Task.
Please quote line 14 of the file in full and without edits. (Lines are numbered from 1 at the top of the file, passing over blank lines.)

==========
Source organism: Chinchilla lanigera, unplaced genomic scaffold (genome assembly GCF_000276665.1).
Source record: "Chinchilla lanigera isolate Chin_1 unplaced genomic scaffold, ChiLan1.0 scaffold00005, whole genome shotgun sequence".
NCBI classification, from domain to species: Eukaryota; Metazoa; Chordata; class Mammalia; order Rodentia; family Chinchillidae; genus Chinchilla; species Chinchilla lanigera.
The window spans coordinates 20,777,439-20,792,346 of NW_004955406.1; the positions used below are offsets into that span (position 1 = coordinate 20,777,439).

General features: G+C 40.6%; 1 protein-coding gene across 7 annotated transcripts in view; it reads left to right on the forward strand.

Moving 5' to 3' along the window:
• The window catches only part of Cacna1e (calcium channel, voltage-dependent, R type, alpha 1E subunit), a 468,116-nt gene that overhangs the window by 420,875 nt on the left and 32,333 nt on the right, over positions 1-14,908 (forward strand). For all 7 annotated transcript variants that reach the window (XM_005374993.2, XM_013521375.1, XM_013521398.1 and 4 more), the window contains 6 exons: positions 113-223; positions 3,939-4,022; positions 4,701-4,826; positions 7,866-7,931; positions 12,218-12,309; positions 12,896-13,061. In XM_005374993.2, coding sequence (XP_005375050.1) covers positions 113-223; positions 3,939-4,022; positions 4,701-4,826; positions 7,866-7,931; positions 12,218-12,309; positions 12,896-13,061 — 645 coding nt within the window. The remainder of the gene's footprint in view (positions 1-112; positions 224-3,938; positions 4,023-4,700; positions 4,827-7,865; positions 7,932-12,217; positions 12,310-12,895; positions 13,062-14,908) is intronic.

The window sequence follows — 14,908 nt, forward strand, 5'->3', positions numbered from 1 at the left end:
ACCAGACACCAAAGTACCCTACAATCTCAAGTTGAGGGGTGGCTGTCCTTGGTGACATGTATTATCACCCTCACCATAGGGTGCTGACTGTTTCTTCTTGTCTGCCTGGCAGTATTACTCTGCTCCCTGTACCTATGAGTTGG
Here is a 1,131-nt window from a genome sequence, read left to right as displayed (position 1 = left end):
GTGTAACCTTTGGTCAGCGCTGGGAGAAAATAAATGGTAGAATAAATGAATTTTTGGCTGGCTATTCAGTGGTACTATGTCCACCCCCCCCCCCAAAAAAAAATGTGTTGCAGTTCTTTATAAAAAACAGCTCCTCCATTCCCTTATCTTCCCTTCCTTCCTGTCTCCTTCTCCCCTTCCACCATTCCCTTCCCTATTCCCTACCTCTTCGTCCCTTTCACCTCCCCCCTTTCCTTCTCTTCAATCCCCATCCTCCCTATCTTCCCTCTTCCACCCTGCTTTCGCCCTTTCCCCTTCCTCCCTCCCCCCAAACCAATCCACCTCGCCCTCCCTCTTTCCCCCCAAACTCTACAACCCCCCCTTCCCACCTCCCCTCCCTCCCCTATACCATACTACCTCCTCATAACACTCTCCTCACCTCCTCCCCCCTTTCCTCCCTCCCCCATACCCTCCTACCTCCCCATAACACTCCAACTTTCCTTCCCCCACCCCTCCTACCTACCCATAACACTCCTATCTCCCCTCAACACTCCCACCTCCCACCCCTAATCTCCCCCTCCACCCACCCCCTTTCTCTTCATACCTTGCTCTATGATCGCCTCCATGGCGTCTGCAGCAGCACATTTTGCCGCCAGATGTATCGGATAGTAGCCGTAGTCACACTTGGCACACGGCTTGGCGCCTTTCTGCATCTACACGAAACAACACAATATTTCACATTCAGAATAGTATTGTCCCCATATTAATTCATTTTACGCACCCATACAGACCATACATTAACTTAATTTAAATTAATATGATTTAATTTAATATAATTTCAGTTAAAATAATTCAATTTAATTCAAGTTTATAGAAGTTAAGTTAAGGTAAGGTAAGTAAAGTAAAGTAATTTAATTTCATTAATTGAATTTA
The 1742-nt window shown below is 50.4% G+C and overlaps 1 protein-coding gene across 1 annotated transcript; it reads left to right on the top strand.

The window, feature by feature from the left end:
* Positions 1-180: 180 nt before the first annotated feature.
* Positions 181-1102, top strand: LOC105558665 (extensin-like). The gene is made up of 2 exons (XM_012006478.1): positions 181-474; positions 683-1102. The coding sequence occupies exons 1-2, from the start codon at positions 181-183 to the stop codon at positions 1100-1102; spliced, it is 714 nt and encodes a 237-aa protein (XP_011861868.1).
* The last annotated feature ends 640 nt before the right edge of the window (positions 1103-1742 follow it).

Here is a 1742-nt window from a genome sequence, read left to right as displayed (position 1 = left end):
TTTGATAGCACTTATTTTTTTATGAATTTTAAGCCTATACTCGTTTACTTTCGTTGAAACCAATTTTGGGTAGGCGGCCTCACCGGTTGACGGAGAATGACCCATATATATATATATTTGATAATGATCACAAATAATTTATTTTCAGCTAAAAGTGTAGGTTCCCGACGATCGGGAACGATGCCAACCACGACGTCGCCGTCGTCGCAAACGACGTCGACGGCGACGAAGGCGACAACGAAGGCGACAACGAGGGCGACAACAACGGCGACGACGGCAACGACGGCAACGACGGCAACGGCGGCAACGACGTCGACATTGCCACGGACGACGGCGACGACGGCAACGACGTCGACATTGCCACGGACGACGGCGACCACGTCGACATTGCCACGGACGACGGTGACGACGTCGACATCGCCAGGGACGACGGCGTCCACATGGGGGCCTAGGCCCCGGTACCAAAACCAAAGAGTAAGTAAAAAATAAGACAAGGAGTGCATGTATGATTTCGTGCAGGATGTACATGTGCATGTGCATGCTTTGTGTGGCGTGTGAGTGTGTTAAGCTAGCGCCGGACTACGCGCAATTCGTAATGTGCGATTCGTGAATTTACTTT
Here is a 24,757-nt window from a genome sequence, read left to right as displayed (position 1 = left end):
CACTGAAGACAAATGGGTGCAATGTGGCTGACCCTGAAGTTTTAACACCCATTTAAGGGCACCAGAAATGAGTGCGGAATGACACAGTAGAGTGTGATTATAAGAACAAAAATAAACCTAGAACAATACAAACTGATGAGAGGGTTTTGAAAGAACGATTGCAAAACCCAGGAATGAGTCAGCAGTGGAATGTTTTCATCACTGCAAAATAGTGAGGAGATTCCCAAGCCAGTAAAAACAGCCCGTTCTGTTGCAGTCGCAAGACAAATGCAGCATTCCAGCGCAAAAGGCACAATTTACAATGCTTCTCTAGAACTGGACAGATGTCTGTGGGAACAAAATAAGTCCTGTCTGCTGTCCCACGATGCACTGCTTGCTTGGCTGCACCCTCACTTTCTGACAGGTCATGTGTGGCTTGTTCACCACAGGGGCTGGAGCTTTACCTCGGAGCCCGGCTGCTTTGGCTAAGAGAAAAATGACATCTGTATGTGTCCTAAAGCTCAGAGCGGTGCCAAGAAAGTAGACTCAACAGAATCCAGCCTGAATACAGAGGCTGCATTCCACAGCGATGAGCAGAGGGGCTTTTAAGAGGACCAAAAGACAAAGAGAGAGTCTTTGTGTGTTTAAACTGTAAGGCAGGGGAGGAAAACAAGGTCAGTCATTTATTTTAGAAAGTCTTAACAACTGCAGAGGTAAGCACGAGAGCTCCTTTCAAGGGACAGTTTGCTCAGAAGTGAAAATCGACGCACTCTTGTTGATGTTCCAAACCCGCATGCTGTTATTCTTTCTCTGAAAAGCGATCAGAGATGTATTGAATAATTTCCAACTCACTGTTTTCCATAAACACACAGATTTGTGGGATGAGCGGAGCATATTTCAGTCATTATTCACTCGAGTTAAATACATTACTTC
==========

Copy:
* Positions 1-180: 180 nt before the first annotated feature.